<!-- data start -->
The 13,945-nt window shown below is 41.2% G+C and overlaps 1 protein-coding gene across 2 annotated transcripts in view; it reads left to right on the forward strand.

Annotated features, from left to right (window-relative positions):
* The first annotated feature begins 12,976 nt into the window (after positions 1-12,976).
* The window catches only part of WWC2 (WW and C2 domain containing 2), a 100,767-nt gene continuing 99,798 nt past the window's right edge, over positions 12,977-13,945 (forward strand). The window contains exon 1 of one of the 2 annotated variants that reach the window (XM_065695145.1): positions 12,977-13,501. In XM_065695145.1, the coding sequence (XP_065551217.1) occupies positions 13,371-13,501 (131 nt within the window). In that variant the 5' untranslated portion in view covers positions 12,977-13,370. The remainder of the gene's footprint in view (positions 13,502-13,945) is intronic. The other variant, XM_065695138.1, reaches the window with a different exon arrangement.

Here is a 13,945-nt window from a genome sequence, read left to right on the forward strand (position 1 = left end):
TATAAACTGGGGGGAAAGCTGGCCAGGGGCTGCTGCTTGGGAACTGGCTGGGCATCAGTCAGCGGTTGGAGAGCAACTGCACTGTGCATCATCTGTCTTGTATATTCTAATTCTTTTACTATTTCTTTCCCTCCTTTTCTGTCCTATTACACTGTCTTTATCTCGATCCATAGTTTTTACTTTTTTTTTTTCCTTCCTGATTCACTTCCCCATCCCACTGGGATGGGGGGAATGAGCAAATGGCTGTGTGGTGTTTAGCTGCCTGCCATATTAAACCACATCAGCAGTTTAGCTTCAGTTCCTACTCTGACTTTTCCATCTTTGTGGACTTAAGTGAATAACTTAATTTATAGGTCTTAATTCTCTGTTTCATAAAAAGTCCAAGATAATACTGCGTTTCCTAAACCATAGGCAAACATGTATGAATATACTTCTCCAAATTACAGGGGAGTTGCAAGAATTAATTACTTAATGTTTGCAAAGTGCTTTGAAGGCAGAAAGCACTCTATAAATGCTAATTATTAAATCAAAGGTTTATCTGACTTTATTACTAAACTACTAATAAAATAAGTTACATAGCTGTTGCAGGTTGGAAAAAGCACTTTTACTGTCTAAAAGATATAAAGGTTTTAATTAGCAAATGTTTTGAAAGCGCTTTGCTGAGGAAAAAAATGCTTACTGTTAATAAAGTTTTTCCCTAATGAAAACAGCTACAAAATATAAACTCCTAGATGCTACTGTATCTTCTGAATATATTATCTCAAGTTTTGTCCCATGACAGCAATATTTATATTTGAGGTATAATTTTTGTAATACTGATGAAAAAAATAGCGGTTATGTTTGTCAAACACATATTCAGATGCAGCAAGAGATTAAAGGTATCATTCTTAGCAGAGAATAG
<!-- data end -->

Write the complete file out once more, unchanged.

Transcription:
The 13,945-nt window shown below is 41.2% G+C and overlaps 1 protein-coding gene across 2 annotated transcripts in view; it reads left to right on the forward strand.

Annotated features, from left to right (window-relative positions):
* The first annotated feature begins 12,976 nt into the window (after positions 1-12,976).
* The window catches only part of WWC2 (WW and C2 domain containing 2), a 100,767-nt gene continuing 99,798 nt past the window's right edge, over positions 12,977-13,945 (forward strand). The window contains exon 1 of one of the 2 annotated variants that reach the window (XM_065695145.1): positions 12,977-13,501. In XM_065695145.1, the coding sequence (XP_065551217.1) occupies positions 13,371-13,501 (131 nt within the window). In that variant the 5' untranslated portion in view covers positions 12,977-13,370. The remainder of the gene's footprint in view (positions 13,502-13,945) is intronic. The other variant, XM_065695138.1, reaches the window with a different exon arrangement.

Here is a 13,945-nt window from a genome sequence, read left to right on the forward strand (position 1 = left end):
TATAAACTGGGGGGAAAGCTGGCCAGGGGCTGCTGCTTGGGAACTGGCTGGGCATCAGTCAGCGGTTGGAGAGCAACTGCACTGTGCATCATCTGTCTTGTATATTCTAATTCTTTTACTATTTCTTTCCCTCCTTTTCTGTCCTATTACACTGTCTTTATCTCGATCCATAGTTTTTACTTTTTTTTTTTCCTTCCTGATTCACTTCCCCATCCCACTGGGATGGGGGGAATGAGCAAATGGCTGTGTGGTGTTTAGCTGCCTGCCATATTAAACCACATCAGCAGTTTAGCTTCAGTTCCTACTCTGACTTTTCCATCTTTGTGGACTTAAGTGAATAACTTAATTTATAGGTCTTAATTCTCTGTTTCATAAAAAGTCCAAGATAATACTGCGTTTCCTAAACCATAGGCAAACATGTATGAATATACTTCTCCAAATTACAGGGGAGTTGCAAGAATTAATTACTTAATGTTTGCAAAGTGCTTTGAAGGCAGAAAGCACTCTATAAATGCTAATTATTAAATCAAAGGTTTATCTGACTTTATTACTAAACTACTAATAAAATAAGTTACATAGCTGTTGCAGGTTGGAAAAAGCACTTTTACTGTCTAAAAGATATAAAGGTTTTAATTAGCAAATGTTTTGAAAGCGCTTTGCTGAGGAAAAAAATGCTTACTGTTAATAAAGTTTTTCCCTAATGAAAACAGCTACAAAATATAAACTCCTAGATGCTACTGTATCTTCTGAATATATTATCTCAAGTTTTGTCCCATGACAGCAATATTTATATTTGAGGTATAATTTTTGTAATACTGATGAAAAAAATAGCGGTTATGTTTGTCAAACACATATTCAGATGCAGCAAGAGATTAAAGGTATCATTCTTAGCAGAGAATAG